A state Senate committee on redistricting met for the first time Wednesday to discuss the process of redrawing legislative maps from the new census data. But, partisan bickering about the legitimacy of the process dominated the meeting.
That's because questions remain over the Republican leadership’s decision to create a new redistricting office. Previously, an independent institute at the University of Georgia oversaw redistricting.
Evidence of the disagreement was on display at the meeting. Sen. Vincent Fort, an Atlanta Democrat, raised questions about one of the office’s aides, Dan O’Connor. But the committee, which is controlled by Republican lawmakers, declined to make his background public.
“Mr. O’Connor is either being paid now or will be paid by public dollars," he told Senate colleagues on the committee. "I don’t want to know what he had for lunch and I don’t want to know what his favorite football team is. All I want to know what his public functions have been prior to his being hired.”
O'Connor was at the meeting. Reached by phone later, he said he is transitioning to his position on the redistricting staff. He works now as an aide to the legislature's Natural Resources Committee.
Democrats and watchdog groups have complained about the new office because it will allow committees of lawmakers to oversee the redrawing of district maps. Tracey-Ann Nelson of The League of Women Voters of Georgia says previously there was no question that the independent institute at the University of Georgia was nonpartisan.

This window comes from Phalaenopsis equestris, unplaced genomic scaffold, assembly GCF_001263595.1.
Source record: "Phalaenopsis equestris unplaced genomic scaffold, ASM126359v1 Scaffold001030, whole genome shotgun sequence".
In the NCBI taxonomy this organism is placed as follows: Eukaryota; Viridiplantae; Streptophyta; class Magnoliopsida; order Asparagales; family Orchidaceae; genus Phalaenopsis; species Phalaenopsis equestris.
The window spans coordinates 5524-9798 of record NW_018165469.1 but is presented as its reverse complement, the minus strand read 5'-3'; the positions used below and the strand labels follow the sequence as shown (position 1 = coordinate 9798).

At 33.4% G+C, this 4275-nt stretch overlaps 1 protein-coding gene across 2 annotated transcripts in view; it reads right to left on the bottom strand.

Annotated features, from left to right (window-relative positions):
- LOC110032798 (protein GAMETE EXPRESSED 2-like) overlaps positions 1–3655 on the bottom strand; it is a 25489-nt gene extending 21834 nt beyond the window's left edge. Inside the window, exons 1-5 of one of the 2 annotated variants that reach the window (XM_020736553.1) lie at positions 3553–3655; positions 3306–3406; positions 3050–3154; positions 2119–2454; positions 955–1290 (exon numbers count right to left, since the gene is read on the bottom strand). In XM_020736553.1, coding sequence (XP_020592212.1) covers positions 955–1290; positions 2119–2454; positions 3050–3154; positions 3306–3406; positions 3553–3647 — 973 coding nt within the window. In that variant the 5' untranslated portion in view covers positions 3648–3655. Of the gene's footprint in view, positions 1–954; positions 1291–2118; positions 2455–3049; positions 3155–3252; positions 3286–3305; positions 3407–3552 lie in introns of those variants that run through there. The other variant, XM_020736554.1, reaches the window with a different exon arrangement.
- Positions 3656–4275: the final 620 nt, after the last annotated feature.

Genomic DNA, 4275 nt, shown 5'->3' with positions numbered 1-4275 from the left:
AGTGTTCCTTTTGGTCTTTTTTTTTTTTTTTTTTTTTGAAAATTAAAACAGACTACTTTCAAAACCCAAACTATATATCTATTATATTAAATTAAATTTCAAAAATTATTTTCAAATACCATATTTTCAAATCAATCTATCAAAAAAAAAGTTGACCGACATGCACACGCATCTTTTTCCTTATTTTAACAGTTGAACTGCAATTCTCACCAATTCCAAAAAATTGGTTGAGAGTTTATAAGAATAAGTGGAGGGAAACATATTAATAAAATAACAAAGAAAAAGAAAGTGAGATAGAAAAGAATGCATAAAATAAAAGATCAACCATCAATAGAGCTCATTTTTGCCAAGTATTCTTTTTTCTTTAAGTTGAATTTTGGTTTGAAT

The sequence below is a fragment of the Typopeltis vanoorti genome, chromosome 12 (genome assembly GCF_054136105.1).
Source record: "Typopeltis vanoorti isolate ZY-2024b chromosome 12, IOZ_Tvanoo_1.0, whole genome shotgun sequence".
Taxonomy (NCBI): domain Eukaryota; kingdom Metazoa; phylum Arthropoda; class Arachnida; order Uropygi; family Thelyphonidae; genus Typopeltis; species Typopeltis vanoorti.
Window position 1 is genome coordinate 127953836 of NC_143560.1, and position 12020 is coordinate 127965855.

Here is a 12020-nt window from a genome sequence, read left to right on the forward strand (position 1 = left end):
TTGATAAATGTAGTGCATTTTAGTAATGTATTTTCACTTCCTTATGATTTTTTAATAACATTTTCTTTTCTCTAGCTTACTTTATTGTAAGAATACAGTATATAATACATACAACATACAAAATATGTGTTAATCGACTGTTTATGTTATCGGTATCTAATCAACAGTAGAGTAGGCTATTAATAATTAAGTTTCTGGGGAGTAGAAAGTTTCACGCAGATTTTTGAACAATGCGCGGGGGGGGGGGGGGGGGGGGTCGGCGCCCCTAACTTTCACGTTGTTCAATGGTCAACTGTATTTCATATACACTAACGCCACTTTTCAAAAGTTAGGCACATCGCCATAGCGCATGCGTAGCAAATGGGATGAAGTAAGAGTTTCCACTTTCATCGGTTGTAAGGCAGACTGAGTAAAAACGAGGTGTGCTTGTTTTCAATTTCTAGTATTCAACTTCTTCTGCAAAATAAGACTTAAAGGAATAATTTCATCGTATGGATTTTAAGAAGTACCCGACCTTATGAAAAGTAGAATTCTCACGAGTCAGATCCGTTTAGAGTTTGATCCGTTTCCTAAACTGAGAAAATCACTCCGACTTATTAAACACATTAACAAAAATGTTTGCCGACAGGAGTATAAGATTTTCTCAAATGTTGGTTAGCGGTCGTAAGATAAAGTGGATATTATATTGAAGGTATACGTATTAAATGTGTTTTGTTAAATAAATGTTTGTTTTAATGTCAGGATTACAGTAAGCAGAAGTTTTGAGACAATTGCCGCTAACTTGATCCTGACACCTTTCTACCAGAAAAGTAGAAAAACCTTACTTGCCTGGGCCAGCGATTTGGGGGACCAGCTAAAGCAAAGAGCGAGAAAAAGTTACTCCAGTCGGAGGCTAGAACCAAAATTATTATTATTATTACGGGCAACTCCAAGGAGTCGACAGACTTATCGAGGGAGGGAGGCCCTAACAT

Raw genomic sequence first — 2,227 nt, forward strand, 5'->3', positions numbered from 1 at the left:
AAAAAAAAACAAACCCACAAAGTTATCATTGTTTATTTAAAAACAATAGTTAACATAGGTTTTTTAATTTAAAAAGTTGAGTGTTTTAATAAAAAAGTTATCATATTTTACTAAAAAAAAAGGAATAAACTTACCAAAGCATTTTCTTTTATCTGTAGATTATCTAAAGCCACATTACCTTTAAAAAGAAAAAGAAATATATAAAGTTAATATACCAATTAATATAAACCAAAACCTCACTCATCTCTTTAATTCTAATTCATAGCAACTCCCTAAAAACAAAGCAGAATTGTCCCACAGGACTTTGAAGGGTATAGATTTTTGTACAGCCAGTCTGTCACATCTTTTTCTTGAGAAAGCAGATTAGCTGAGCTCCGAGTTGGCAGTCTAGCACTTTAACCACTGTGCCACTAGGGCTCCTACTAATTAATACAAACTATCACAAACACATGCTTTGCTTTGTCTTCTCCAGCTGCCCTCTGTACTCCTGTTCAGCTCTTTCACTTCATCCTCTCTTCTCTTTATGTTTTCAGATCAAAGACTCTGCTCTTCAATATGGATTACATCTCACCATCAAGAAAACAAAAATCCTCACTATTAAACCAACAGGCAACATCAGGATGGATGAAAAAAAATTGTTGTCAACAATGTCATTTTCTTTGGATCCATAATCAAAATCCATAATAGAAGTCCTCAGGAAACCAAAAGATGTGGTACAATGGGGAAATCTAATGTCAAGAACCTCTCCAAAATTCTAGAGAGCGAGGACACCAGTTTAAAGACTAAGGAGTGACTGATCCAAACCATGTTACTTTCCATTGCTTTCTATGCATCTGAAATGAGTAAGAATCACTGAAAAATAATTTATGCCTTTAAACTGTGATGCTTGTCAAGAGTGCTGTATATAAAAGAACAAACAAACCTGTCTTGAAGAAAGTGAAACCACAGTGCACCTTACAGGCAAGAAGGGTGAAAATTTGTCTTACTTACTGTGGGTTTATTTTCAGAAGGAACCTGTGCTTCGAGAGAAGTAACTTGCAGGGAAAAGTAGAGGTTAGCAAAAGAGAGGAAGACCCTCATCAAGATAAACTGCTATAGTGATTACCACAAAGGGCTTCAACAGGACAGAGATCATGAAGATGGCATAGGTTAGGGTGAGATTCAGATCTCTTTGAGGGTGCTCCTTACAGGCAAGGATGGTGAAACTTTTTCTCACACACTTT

"Our concern is that there is not a level of academia or transparency in place as a result of the University of Georgia’s contract not being renewed," she said in an interview last month. "You know, some may say, ‘Well it doesn’t make a difference. They are using the same people.’ But the accountability process is different.”
But House Committee Chairman Roger Lane, a Darien Republican, says the new system will save costs. And he reiterated that many of the same UGA employees are involved in the process.
“The committee that decides state contracts decided in the long run we may save money bringing it in-house, having all the people in that office working for the legislature and when redistricting is all over, we can downsize somewhat and not be held to that long-term contract,” he said in an interview last month.
Republicans have also countered that when Democrats were in control, they used their advantage when redrawing district maps. In a letter to a Democratic lawmaker who complained about the process, Senator President Pro Tempore, Tommie Williams, a Lyons Republican, said that staff members of the Democratic Party had a hand in redrawing legislative maps after the last census was released.
He wrote that the Democratic Party oversaw the process "with no input from any member of the Republican minority at the time," according to the letter, which he sent in February.
Legislators typically hold the redistricting session in August. It will cost the state $3.8 million.